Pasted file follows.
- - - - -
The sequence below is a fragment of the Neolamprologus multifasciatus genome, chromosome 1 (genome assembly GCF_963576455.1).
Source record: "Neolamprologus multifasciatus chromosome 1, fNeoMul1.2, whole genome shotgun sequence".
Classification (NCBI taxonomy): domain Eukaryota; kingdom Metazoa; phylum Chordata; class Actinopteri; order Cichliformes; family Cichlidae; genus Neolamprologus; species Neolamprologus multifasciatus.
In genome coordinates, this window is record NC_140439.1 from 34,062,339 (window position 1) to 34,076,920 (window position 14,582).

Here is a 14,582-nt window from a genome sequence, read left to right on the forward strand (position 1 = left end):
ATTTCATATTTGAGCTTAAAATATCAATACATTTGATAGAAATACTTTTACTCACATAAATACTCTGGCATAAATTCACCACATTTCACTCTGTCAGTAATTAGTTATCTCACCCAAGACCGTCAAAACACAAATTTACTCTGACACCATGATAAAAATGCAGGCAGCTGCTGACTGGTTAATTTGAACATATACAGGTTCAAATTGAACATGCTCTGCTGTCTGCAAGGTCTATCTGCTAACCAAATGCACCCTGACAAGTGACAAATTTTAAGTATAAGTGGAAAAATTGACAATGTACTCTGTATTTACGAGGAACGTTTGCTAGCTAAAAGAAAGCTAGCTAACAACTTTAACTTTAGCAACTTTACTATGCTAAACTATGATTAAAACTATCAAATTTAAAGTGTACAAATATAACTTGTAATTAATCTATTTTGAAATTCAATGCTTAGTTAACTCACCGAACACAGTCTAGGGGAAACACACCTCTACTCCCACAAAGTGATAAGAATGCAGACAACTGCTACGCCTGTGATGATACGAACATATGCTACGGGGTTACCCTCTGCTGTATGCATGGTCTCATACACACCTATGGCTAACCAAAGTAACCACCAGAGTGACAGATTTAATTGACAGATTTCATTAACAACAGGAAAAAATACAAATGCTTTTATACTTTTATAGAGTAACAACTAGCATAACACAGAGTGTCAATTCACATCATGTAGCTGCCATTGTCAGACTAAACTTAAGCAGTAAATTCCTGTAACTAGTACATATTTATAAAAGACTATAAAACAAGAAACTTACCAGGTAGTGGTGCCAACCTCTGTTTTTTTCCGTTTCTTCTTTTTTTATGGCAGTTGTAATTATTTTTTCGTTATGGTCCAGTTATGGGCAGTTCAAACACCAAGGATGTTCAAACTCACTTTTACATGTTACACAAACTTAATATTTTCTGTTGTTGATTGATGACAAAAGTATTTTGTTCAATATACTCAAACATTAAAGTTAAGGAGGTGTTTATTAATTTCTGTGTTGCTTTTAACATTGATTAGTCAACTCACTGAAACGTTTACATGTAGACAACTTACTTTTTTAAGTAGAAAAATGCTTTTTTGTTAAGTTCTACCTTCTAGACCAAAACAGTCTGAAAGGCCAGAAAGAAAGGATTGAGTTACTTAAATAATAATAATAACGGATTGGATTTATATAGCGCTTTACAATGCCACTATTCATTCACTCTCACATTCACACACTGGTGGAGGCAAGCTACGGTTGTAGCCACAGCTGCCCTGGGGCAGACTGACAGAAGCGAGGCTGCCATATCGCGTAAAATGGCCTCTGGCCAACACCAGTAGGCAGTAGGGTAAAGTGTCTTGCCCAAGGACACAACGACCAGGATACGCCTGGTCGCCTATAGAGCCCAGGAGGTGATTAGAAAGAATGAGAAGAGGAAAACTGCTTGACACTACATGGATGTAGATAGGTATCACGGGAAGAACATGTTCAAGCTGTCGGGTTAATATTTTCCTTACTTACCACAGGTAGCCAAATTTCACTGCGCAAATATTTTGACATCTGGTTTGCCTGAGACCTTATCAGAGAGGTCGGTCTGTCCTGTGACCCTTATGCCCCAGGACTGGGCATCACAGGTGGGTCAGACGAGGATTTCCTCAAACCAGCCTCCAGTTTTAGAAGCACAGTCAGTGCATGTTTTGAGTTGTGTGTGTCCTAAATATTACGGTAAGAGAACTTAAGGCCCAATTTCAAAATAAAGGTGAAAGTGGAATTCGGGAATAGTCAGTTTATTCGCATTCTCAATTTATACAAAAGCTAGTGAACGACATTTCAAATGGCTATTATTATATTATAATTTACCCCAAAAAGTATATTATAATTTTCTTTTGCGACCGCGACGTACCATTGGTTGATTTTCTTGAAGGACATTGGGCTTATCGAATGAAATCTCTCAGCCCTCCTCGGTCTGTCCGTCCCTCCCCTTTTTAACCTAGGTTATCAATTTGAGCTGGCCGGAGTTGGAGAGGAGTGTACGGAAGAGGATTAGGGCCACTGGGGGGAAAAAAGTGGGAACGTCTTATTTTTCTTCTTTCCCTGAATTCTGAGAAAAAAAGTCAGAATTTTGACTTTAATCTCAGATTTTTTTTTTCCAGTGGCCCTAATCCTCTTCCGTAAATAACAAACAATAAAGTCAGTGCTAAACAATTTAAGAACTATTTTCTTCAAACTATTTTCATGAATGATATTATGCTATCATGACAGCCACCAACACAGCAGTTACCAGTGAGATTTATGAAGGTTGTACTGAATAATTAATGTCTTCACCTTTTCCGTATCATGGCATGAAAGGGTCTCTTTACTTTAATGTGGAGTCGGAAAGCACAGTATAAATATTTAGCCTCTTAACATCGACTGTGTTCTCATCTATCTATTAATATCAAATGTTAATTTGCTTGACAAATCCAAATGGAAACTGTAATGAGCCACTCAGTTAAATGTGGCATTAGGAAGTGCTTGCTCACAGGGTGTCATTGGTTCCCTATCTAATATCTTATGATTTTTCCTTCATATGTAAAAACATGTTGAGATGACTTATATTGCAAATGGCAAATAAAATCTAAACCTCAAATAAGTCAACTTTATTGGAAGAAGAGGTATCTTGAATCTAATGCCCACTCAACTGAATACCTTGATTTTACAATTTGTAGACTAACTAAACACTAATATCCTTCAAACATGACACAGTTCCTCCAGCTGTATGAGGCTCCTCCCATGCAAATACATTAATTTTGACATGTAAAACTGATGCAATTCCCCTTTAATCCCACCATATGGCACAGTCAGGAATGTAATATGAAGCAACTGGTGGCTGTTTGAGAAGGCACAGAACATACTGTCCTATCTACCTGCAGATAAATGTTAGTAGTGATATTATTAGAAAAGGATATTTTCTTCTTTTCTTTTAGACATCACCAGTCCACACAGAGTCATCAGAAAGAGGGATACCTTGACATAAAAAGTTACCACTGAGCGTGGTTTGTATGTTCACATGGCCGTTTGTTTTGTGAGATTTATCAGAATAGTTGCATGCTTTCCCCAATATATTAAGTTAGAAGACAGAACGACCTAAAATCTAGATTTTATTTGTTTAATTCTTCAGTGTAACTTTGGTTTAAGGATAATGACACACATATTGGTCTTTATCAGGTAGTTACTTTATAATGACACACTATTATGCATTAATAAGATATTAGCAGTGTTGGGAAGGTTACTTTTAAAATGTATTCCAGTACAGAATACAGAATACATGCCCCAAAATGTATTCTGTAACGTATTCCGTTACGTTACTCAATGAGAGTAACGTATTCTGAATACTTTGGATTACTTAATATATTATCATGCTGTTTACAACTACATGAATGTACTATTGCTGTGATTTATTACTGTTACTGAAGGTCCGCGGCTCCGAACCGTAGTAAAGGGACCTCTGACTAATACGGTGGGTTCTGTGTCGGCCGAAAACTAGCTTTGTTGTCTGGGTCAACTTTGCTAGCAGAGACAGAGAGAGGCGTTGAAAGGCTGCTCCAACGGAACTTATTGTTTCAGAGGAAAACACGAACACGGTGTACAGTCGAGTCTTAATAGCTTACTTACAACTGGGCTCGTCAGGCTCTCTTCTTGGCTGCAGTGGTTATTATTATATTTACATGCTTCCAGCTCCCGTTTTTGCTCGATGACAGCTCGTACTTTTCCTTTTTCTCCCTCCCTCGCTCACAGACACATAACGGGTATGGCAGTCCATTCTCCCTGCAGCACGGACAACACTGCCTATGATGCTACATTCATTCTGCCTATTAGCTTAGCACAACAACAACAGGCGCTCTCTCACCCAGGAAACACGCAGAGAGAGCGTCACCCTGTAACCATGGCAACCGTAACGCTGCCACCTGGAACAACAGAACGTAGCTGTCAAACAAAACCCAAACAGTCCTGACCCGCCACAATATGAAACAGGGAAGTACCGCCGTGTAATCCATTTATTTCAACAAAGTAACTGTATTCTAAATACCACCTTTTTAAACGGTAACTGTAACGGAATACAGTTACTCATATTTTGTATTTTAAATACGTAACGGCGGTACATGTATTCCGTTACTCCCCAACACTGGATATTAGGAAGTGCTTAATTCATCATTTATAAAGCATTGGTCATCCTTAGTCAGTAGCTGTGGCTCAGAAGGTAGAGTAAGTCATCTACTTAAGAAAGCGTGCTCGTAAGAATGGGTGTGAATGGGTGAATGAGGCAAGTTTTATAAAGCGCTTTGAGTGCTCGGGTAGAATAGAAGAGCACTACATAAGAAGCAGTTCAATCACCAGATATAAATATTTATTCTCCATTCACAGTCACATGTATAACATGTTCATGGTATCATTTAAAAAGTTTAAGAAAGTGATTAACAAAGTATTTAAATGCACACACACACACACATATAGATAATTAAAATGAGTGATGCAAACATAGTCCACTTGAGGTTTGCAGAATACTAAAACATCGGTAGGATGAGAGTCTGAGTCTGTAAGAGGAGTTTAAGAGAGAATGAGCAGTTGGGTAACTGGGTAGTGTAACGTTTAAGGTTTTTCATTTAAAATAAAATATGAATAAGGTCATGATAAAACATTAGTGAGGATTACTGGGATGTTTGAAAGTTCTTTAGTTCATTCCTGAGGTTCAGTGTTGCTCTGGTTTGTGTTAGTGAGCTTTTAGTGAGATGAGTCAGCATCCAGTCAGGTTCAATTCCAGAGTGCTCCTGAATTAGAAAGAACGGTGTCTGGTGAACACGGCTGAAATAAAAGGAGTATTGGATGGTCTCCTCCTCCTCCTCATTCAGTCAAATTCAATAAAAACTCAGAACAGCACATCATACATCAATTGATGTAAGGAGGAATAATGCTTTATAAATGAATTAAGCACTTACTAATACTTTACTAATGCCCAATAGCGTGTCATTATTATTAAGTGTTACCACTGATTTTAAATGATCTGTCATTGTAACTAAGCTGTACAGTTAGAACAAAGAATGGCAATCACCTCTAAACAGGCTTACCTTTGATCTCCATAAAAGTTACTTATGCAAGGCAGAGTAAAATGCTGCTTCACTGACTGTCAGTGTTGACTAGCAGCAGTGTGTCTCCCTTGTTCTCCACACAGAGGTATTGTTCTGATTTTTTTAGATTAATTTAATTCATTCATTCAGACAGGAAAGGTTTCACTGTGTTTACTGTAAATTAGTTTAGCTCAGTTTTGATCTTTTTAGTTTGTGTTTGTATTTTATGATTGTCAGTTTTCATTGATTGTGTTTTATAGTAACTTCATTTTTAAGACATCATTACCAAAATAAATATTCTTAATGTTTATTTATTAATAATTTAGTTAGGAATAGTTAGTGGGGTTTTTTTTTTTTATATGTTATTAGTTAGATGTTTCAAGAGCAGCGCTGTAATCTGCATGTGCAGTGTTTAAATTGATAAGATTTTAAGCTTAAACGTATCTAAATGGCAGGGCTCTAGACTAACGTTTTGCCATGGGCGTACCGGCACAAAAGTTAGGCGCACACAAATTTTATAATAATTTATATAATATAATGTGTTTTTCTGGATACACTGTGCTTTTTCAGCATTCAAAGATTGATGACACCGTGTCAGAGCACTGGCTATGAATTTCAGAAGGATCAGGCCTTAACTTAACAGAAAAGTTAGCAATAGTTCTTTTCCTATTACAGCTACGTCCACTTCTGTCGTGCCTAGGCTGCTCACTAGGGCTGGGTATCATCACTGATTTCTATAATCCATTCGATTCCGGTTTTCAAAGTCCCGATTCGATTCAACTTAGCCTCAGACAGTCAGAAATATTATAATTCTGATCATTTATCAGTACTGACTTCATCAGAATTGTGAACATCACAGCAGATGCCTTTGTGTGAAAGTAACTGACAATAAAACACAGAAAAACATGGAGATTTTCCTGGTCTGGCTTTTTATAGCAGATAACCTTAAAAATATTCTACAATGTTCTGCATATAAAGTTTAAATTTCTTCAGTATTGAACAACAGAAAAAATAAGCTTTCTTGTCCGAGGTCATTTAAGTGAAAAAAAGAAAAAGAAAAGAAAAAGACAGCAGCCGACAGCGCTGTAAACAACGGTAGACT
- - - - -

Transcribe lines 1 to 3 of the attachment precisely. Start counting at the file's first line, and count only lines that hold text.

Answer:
The sequence below is a fragment of the Neolamprologus multifasciatus genome, chromosome 1 (genome assembly GCF_963576455.1).
Source record: "Neolamprologus multifasciatus chromosome 1, fNeoMul1.2, whole genome shotgun sequence".
Classification (NCBI taxonomy): domain Eukaryota; kingdom Metazoa; phylum Chordata; class Actinopteri; order Cichliformes; family Cichlidae; genus Neolamprologus; species Neolamprologus multifasciatus.